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Dr. Sidney Greenspan or Sylvester S. Garfield v. Slate

Decided: October 28, 1952.

DR. SIDNEY GREENSPAN OR SYLVESTER S. GARFIELD IN THE ALTERNATIVE, PLAINTIFFS-APPELLANTS,
v.
THOMAS SLATE AND NELDA SLATE, HIS WIFE, DEFENDANTS-RESPONDENTS



Jayne, Proctor and Schettino. The opinion of the court was delivered by Jayne, S.j.a.d.

Jayne

There nestles in the substance of this case the question whether the law of this State generates an obligation of a parent to pay the reasonable fee of a physician who, without any express authority of the parent, renders necessary professional services to the parent's infant child.

Here is an epitome of the factual story. Mr. Sylvester S. Garfield, a member of the bar, was the Good Samaritan. Barbara Slate, the 17-year-old daughter of the defendants, was the afflicted. Mrs. Lenore Badgett was then employed as a housekeeper at Mr. Garfield's residence at Belmar and her son, who was courting Barbara, was frequently accompanied by Barbara on his visits to meet his mother at the Garfield home.

On one such occasion in the month of January 1952 Mr. Garfield fortuitously observed that Barbara was scarcely able to walk, and he discovered that her foot and ankle were exceedingly swollen and conspicuously discolored. He elicited from her the information that she had sustained the injury two or three days previously while playing basketball at the high school and that her parents deemed the painful injury to be nothing more than a sprain, hence they declined to provide her any medical aid.

Mr. Garfield in the exercise of good judgment promptly dispatched Mrs. Badgett, her son, and Barbara to the nearby office of Dr. Greenspan, who by means of X-rays discovered that a bone of the foot had been fractured. A cast was applied. Barbara was thereafter obliged to use crutches until the removal of the cast by Dr. Greenspan on February 11, 1952. Barbara resided with her parents and the presence of the cast and the use of crutches must have been apparent to them.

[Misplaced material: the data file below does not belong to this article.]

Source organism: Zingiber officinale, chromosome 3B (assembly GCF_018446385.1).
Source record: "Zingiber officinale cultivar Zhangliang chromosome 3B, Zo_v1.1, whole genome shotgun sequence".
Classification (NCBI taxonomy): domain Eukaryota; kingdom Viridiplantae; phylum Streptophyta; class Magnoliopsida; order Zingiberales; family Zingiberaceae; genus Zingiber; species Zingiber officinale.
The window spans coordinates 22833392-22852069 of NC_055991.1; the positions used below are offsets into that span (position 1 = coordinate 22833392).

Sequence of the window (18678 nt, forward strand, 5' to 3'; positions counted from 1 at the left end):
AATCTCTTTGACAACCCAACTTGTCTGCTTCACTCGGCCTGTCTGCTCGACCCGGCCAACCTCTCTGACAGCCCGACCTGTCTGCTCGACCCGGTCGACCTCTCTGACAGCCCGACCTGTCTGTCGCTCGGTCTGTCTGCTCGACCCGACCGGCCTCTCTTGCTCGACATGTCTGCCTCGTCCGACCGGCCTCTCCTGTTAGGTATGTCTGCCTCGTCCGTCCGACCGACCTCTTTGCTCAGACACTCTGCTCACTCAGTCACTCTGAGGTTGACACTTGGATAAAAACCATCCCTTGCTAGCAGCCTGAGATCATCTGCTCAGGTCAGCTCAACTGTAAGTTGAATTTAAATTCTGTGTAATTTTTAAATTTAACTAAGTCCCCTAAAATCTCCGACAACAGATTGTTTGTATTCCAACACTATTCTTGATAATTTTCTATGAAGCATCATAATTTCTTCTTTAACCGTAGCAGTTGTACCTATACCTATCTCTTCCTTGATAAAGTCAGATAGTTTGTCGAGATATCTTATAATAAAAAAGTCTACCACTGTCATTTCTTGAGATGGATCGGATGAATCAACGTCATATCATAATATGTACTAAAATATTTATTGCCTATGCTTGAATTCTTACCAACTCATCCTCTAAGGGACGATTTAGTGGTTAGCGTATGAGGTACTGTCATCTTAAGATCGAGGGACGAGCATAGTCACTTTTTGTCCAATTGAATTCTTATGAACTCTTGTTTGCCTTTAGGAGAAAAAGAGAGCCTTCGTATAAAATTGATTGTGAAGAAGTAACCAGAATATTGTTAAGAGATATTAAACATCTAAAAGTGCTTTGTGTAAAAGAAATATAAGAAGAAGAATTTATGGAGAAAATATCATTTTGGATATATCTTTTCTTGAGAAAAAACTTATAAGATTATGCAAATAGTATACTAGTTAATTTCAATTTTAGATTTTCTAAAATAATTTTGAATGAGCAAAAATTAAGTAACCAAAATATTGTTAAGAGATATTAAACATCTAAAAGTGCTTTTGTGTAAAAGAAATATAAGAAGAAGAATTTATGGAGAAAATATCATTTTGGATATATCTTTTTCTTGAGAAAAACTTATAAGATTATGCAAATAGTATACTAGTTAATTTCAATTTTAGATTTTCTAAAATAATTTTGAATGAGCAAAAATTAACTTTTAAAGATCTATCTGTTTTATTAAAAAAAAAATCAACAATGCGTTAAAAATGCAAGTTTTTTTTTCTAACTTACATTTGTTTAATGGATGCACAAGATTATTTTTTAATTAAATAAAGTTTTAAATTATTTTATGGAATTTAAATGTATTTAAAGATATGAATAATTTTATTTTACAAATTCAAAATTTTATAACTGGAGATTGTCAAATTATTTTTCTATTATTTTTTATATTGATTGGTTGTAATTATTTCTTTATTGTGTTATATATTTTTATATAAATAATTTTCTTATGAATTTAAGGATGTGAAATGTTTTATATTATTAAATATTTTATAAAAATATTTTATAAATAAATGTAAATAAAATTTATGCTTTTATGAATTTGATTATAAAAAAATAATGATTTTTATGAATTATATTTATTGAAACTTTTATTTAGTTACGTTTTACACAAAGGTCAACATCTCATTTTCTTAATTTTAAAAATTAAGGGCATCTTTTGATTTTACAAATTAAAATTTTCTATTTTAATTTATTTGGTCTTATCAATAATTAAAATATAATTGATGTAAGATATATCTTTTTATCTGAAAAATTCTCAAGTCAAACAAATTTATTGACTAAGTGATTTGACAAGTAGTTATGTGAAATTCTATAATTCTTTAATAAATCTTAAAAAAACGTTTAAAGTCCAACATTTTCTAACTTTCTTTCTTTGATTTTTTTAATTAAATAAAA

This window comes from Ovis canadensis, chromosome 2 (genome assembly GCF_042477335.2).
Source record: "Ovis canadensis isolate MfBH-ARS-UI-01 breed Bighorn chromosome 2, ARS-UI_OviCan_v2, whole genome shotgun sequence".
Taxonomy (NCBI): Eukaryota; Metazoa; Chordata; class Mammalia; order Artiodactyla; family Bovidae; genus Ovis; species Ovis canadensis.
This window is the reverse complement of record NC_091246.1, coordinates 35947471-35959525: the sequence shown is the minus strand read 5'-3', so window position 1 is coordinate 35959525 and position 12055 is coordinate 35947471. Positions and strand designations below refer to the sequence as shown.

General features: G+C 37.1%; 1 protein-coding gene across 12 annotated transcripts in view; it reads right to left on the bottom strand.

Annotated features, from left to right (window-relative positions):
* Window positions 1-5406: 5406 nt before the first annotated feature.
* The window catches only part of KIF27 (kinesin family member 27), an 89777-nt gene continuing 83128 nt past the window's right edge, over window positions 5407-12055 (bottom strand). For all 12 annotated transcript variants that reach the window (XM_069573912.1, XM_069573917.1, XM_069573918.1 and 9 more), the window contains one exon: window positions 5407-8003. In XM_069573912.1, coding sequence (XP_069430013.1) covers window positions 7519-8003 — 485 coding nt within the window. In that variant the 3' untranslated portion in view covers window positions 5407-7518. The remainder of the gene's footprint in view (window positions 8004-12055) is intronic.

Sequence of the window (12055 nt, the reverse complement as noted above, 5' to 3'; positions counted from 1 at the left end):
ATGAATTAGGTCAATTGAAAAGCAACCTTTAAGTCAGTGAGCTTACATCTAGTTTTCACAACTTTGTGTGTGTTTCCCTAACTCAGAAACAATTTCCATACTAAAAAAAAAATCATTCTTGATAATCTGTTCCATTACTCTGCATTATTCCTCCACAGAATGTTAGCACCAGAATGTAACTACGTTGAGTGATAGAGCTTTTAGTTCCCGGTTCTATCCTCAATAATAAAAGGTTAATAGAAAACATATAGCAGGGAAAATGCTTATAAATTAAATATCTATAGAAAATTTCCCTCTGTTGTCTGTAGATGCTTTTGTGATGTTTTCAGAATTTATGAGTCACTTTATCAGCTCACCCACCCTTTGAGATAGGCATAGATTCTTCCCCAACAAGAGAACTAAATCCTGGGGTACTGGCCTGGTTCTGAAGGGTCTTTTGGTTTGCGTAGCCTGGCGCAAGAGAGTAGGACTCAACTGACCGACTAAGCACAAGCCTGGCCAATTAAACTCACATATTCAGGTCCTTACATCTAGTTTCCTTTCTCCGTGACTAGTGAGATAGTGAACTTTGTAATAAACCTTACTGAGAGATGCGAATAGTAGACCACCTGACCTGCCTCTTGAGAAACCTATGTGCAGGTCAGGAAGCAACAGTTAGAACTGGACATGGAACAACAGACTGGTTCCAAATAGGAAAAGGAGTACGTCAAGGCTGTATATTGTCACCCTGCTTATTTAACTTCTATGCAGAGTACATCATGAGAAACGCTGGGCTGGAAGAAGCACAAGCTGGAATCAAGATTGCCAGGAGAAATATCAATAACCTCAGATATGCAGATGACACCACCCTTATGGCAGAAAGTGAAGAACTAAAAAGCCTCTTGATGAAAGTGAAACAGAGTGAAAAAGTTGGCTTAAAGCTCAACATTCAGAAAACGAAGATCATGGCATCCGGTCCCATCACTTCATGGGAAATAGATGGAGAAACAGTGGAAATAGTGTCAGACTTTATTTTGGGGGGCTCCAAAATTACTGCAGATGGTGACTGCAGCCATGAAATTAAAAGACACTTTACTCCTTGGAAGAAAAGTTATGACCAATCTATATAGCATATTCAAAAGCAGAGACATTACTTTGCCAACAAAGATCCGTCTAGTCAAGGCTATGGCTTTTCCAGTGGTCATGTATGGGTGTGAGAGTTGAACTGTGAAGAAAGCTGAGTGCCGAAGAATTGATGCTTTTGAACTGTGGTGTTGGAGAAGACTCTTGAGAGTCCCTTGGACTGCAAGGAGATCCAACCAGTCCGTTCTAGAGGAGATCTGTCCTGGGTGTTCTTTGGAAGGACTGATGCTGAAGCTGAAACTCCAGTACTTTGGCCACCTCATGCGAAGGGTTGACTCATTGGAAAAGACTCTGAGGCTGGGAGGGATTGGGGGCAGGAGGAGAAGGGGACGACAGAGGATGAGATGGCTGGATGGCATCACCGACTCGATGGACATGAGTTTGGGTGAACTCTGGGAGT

Upon the completion of his services Dr. Greenspan rendered a bill to the parents in the sum of $45 which they have refused to pay.

At the trial of this action to recover from the defendants the reasonable value of the professional services so performed, Dr. Greenspan testified that had not proper medical care and attention been devoted to the injury at the time, permanent injury would have resulted. He verified the reasonableness of a charge of at least $35. He frankly acknowledged that he had not been consulted or employed by the defendants.

The record reveals the following statement of the outcome of the action:

"Defendants moved for a judgment in their behalf on the ground that they did not authorize such services to be rendered to Barbara. The Court granted the motion and entered judgment in favor of the defendants." (Emphasis supplied.)

"Authorization not having been established by the plaintiffs, judgment in favor of the defendants was in order and accordingly granted on motion."

Medical care, once commonly termed "physic" was considered to be within the category of necessities as long ago as Lord Coke's time. Early decisions too numerous specifically to cite have uniformly held that necessaries for an infant include "necessary meat, drink, apparel and physic." Chancellor Kent was heard to say, "The wants and weaknesses of children render it necessary that some person maintains them, and ...


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